What We're Reading: Trump Signs Right-to-Try Law; NJ Individual Mandate; Poverty and Early Death

President Donald Trump has signed the so-called "right-to-try" bill into law, and claimed that it would result in lower drug prices within weeks; New Jersey will implememt a statewide individual mandate requiring residents to have health insurance or pay a fee; in the United States, poor people are dying younger, with low socioeconomic status leading to people being sicker and dying earlier.

President Trump Signs Right-to-Try Bill Into Law

The so-called “right-to-try” bill, which helps people with deadly illnesses try experimental treatments, has been signed into law. President Donald Trump supported such efforts to improve access to treatments during his presidential campaign, and the bill will allow patients with no other treatment options to access drugs that have not yet been approved by the FDA, reported The Associated Press. After signing the bill, Trump claimed that drug makers will voluntarily make big drug price cuts in just a few weeks, reported Politico. However, industry sources said they had no knowledge of what caused the president to say that.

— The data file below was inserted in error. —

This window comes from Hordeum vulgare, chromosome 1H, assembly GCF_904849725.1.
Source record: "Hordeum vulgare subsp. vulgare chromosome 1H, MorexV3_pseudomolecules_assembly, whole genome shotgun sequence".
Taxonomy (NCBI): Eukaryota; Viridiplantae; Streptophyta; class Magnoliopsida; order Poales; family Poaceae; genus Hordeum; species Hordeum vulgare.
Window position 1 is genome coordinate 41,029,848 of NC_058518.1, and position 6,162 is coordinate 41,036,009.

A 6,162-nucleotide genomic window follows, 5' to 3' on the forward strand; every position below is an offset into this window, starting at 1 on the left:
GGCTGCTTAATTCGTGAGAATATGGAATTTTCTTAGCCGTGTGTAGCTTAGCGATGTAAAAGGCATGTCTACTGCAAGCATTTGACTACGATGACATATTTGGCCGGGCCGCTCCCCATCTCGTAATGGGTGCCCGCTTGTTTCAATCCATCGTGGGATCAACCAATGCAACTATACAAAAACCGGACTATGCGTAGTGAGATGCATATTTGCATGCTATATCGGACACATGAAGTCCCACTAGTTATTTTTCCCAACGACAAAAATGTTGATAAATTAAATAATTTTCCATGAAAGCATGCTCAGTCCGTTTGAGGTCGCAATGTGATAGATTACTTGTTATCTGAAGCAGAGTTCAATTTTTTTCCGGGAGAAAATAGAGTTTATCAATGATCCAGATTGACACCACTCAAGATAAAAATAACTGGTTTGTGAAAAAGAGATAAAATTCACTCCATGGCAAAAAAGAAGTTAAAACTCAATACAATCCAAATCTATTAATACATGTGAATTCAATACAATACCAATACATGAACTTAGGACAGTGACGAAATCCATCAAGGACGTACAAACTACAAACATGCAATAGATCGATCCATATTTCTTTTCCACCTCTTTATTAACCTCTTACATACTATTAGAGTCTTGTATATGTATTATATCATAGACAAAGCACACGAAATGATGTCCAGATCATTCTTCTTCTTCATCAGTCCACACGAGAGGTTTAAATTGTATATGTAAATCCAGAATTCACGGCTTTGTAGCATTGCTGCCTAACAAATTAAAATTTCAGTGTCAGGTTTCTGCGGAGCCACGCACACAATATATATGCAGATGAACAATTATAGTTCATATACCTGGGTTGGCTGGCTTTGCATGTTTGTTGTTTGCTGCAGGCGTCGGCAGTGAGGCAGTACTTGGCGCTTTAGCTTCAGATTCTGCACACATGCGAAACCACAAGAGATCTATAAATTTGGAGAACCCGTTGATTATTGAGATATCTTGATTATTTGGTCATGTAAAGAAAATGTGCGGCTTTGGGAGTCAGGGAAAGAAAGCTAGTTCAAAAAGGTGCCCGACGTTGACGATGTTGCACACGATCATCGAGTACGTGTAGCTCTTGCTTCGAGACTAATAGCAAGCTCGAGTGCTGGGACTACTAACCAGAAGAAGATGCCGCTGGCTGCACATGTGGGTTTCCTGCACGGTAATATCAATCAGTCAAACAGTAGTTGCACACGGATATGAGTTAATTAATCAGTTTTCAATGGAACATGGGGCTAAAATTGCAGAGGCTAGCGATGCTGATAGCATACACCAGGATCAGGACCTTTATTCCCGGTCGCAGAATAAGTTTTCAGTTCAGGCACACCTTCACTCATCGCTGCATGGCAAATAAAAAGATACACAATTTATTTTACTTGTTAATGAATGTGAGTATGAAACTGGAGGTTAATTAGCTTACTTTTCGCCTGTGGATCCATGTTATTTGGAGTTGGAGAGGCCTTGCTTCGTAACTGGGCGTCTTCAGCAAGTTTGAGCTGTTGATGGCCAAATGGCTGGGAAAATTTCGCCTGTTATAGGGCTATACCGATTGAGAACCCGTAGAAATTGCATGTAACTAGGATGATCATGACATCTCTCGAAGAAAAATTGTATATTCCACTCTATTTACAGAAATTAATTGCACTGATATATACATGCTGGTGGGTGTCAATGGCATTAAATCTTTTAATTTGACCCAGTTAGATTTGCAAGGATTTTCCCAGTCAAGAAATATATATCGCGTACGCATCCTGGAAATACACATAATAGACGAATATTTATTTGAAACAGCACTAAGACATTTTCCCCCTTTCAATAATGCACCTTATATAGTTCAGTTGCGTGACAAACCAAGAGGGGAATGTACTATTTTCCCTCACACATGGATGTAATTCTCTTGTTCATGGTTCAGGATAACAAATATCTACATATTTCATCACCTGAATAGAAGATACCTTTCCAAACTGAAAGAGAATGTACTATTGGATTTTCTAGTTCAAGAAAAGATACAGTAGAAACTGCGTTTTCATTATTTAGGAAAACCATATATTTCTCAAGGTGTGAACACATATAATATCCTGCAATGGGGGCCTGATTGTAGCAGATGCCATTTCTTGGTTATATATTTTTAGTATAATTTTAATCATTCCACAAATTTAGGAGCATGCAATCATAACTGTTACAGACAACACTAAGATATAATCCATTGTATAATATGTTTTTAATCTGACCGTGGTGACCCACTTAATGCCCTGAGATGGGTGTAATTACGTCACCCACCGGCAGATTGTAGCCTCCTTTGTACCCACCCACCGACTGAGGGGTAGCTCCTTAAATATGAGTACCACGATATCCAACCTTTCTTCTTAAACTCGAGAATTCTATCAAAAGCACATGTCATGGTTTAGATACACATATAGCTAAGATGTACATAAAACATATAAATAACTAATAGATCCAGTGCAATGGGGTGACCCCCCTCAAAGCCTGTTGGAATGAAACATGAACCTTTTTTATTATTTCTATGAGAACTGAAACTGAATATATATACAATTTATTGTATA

New Jersey Governor Signs Law for State Individual Mandate

New Jersey will now require all residents to have health insurance or pay a fee. According to the Newark Star-Ledger, the bill’s sponsor said the state mandate would stabilize the insurance market and allow the Affordable Care Act to continue to be successful in New Jersey. Fees collected from people who choose not to have health insurance will be deposited in a fund to help pay the claims of people who are very sick in order to keep rates from rising dramatically.

The Cycle of Poverty, Bad Health, and Early Death

In the United States, poor people are dying younger, with low socioeconomic status leading to people being sicker and dying earlier. The Washington Post reported that an analysis of data found the increased likelihood of poorer people dying earlier means they have less political impact to pursue policies that could help improve their health or lengthen their lives. In addition, these disparities are worse in the United States than in other developed countries.